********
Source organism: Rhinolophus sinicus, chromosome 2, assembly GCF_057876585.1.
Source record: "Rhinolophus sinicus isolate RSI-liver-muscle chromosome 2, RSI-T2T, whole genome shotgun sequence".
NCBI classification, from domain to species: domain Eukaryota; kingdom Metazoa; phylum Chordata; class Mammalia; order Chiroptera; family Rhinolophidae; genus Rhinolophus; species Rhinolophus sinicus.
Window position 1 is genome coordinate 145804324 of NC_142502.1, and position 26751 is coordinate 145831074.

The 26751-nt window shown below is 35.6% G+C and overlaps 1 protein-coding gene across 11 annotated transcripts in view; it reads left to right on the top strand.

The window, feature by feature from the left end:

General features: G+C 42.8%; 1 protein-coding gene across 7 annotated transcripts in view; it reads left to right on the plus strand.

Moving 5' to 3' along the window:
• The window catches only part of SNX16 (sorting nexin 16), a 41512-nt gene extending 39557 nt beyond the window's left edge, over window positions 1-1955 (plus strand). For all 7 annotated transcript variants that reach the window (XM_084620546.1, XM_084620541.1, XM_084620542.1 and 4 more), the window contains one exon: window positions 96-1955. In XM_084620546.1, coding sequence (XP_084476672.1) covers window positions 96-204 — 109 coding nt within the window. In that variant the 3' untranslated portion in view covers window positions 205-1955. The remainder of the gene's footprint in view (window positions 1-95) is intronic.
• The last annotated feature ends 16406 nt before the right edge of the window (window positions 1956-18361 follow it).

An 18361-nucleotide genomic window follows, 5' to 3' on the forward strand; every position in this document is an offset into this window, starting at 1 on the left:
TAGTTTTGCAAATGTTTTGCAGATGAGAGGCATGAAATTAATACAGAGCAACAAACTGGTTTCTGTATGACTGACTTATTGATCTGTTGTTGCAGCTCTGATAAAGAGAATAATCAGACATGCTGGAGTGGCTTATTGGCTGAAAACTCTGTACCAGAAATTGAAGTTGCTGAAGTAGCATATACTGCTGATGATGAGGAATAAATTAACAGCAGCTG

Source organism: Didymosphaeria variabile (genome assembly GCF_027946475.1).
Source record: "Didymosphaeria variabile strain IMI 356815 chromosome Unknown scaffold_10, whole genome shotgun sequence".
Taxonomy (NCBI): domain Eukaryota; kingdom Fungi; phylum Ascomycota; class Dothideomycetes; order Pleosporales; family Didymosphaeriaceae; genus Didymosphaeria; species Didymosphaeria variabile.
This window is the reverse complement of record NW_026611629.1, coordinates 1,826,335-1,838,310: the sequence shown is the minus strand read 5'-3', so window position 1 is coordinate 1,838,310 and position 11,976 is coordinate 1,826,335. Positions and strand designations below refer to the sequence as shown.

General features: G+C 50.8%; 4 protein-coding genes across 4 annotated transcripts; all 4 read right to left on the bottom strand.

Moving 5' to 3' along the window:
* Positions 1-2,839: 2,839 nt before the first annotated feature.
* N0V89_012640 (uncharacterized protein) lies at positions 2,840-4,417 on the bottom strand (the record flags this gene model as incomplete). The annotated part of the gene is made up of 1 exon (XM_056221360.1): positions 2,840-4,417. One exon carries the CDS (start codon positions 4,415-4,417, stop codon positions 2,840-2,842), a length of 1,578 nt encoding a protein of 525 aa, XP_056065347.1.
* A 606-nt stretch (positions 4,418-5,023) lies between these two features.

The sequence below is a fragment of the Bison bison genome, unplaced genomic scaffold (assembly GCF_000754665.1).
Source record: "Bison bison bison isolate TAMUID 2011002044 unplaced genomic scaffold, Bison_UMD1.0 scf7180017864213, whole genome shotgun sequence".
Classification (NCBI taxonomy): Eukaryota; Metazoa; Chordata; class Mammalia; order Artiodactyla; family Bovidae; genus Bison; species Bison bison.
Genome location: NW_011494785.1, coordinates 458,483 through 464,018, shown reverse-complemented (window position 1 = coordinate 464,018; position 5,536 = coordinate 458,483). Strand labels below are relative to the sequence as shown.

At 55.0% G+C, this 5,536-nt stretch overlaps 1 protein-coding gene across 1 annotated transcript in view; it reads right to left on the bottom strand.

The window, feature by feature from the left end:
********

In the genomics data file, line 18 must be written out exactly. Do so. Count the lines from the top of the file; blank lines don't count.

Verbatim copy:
Moving 5' to 3' along the window: